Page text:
What can theatre artisans do when there are no props to make, sets to build, or costumes to sew? In a somewhat unique set-up among professional theatres, almost all of our stage elements are created on-site at our Malvern campus. Our resident production teamthe talented craftspeople who make theatre magicare integral to the fabric of People’s Light. When we cancelled the remainder of our season due to COVID-19, the shops emptied along with our offices and stages.


With theatre-making at a standstill, some of our production team was briefly furloughed while we awaited a Paycheck Protection Program loan that would allow us to reinstate employment. As we thought through various projects that our artisans could do from home when they returned to work, mask-making was front of mind. (As it turns out, a few people were already making masks for friends and family!) We worked our contacts to find out if any nearby health centers were in need of Personal Protective Equipment (PPE). A few email introductions later, we had partnered with Main Line Health on behalf of Bryn Mawr Rehab (which is now taking overflow patients from Bryn Mawr and Lankenau hospitals) and Paoli Hospital.

Our makers assembled: Assistant Props Master Abbie Cain, Scenic Charge Kate Coots, Cutter/Draper Leigh Paradise, Costume Shop Manager Jenn Povish, Wardrobe Manager Jean Swalm, and Costume Shop Assistant Megan Wieder. Following instructions released by the CDC and guidelines provided by Main Line Health, this intrepid team went to work with a goal of making 480 masks a week.

"Making masks has been a great way for me to continue working and contribute my efforts to those fighting on the front lines of the pandemic. I come from a family of healthcare workers, so I've heard just how necessary and appreciated these efforts are. It's also been a great time for me multitasking—mask making and Downton Abbey go well together!" - Megan W.

"I’m still waiting on some supplies, particularly elastic, which are hard to come by because of demand. But I’m making it work with ribbon and leftover fabrics I’ve had around the house for years. It all feels very theater-y. I have a tendency to save things in case I need them later, which I heavily associate with working in theatre generally, and props specifically. Turns out, it’s not so bad a habit." - Kate C.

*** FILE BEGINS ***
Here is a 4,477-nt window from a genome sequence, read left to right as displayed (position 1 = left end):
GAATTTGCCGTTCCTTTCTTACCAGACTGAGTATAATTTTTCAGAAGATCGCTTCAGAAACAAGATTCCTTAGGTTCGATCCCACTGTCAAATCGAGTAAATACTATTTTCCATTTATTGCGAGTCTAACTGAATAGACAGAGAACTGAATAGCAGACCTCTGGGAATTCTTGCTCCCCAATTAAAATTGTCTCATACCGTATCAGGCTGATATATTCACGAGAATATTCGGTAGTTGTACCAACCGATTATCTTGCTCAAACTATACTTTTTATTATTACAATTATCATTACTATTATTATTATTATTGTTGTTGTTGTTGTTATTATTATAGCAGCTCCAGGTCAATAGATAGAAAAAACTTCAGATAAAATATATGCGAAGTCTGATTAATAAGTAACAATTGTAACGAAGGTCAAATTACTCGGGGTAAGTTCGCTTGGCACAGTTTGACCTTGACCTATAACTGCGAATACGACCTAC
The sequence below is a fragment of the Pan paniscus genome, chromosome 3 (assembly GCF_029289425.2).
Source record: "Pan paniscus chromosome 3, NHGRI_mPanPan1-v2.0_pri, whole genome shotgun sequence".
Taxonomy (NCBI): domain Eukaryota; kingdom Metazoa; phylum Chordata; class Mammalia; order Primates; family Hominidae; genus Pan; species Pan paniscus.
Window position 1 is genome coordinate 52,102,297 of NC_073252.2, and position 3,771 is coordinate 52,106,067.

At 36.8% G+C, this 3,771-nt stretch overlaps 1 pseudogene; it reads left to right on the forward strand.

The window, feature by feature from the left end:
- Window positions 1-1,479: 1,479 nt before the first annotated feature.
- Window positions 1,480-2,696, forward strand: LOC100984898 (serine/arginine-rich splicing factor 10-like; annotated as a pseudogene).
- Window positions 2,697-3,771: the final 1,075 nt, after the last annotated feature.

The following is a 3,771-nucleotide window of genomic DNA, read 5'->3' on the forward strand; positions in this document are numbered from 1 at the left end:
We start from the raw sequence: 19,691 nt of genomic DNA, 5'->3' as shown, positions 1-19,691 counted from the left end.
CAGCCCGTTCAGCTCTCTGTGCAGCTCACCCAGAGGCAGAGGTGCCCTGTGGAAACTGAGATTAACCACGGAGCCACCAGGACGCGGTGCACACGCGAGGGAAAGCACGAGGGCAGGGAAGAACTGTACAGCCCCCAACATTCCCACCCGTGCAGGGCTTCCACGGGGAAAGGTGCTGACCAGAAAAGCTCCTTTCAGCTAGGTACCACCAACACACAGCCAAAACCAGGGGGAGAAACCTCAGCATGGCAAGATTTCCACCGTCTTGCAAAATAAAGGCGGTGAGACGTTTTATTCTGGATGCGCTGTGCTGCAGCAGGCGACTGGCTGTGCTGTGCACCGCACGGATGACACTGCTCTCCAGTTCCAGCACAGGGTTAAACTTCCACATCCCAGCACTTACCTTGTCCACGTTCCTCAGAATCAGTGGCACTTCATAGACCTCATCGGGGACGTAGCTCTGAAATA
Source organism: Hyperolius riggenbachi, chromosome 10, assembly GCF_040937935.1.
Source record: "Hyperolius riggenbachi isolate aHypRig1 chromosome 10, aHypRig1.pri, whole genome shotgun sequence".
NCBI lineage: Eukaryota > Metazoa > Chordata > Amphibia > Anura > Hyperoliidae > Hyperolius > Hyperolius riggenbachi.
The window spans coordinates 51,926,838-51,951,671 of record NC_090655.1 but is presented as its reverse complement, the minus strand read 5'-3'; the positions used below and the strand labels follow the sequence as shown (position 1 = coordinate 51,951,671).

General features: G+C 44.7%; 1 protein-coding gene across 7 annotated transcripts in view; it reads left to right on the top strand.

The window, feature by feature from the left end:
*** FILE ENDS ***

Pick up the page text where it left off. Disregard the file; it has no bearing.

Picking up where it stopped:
"The driving force behind much of what I do is wanting to be of use. On furlough, I had been slowly making masks on my own and donating them. It can be emotionally taxing because I can’t always separate the task from what’s going on in the world. I had stopped for a bit to focus on schooling my son, cooking, and far too much internet scrolling. Now that it’s part of my job, I still can’t always separate the task from the reason, but now I am motivated by a concrete reason. The schooling and cooking continue, so I’m online a lot less (which is honestly a good thing)." - Leigh P.

"When the pandemic started to pick up momentum and our work stopped, I spent a week feeling hopeless and without purpose, in addition to wanting to support our frontline workers. I was so excited when we were asked to do this. It’s given my days more direction and meaning. It’s such a simple way to give back to those keeping us safe." - Abbie C.

To read more about the impacts of COVID-19's at People’s Light, and what we’re doing to give back, click here.

For information on how to prevent the spread of illness, refer to the World Health Organization’s advice for the public. If you are a Pennsylvania resident and are experiencing symptoms or believe you have been exposed to the virus, call 1-877-PA-HEALTH.